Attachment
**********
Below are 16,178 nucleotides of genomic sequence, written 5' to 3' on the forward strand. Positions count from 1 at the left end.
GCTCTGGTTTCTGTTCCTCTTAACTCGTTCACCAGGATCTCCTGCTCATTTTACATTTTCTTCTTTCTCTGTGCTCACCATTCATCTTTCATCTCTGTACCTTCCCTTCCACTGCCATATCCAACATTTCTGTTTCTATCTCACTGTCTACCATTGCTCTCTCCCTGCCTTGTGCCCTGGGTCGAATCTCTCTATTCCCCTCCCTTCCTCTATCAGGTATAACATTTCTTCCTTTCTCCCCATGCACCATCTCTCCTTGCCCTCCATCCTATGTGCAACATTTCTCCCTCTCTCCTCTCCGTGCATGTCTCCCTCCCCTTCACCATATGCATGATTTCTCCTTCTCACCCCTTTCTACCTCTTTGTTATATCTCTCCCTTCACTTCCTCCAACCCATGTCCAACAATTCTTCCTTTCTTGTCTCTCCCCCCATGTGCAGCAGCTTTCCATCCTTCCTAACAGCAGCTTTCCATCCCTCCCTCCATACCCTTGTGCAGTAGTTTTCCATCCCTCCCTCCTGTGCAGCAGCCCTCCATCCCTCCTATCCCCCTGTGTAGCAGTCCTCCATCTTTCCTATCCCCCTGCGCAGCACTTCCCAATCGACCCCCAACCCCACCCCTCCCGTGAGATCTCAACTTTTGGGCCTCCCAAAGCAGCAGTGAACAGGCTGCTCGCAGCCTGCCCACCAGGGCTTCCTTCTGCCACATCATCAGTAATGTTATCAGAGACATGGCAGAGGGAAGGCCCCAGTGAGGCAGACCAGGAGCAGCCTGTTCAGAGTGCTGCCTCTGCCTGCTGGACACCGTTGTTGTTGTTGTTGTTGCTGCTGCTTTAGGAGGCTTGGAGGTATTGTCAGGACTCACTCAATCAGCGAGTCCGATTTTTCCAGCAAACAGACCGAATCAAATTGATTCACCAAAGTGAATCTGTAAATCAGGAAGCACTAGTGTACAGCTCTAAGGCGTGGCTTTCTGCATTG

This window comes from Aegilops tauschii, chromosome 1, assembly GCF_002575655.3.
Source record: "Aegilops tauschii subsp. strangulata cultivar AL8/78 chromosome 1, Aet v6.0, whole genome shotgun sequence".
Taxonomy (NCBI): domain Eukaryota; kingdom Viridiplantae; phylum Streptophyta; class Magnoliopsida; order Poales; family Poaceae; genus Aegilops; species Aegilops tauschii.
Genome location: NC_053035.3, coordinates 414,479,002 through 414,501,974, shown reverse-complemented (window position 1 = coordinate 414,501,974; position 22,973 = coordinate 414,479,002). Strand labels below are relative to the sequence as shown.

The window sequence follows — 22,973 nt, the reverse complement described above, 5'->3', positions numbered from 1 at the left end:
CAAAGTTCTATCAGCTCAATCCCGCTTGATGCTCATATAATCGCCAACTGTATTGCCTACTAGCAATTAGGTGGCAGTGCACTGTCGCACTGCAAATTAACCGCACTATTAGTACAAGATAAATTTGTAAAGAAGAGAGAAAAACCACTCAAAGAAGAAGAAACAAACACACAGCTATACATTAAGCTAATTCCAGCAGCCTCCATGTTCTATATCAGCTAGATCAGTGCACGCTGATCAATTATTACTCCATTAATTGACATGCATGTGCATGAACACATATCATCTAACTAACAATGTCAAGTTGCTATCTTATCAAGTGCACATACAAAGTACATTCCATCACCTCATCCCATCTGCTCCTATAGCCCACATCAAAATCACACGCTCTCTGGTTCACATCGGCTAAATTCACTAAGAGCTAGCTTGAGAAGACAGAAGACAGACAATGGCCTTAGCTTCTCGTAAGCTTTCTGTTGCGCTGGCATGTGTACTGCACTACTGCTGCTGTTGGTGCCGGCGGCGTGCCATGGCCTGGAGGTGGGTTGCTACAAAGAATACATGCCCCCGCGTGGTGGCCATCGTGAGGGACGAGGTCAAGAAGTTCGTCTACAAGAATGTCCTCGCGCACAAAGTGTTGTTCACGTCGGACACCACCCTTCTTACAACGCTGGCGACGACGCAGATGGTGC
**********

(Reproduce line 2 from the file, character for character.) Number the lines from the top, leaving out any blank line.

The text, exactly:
GCTCTGGTTTCTGTTCCTCTTAACTCGTTCACCAGGATCTCCTGCTCATTTTACATTTTCTTCTTTCTCTGTGCTCACCATTCATCTTTCATCTCTGTACCTTCCCTTCCACTGCCATATCCAACATTTCTGTTTCTATCTCACTGTCTACCATTGCTCTCTCCCTGCCTTGTGCCCTGGGTCGAATCTCTCTATTCCCCTCCCTTCCTCTATCAGGTATAACATTTCTTCCTTTCTCCCCATGCACCATCTCTCCTTGCCCTCCATCCTATGTGCAACATTTCTCCCTCTCTCCTCTCCGTGCATGTCTCCCTCCCCTTCACCATATGCATGATTTCTCCTTCTCACCCCTTTCTACCTCTTTGTTATATCTCTCCCTTCACTTCCTCCAACCCATGTCCAACAATTCTTCCTTTCTTGTCTCTCCCCCCATGTGCAGCAGCTTTCCATCCTTCCTAACAGCAGCTTTCCATCCCTCCCTCCATACCCTTGTGCAGTAGTTTTCCATCCCTCCCTCCTGTGCAGCAGCCCTCCATCCCTCCTATCCCCCTGTGTAGCAGTCCTCCATCTTTCCTATCCCCCTGCGCAGCACTTCCCAATCGACCCCCAACCCCACCCCTCCCGTGAGATCTCAACTTTTGGGCCTCCCAAAGCAGCAGTGAACAGGCTGCTCGCAGCCTGCCCACCAGGGCTTCCTTCTGCCACATCATCAGTAATGTTATCAGAGACATGGCAGAGGGAAGGCCCCAGTGAGGCAGACCAGGAGCAGCCTGTTCAGAGTGCTGCCTCTGCCTGCTGGACACCGTTGTTGTTGTTGTTGTTGCTGCTGCTTTAGGAGGCTTGGAGGTATTGTCAGGACTCACTCAATCAGCGAGTCCGATTTTTCCAGCAAACAGACCGAATCAAATTGATTCACCAAAGTGAATCTGTAAATCAGGAAGCACTAGTGTACAGCTCTAAGGCGTGGCTTTCTGCATTG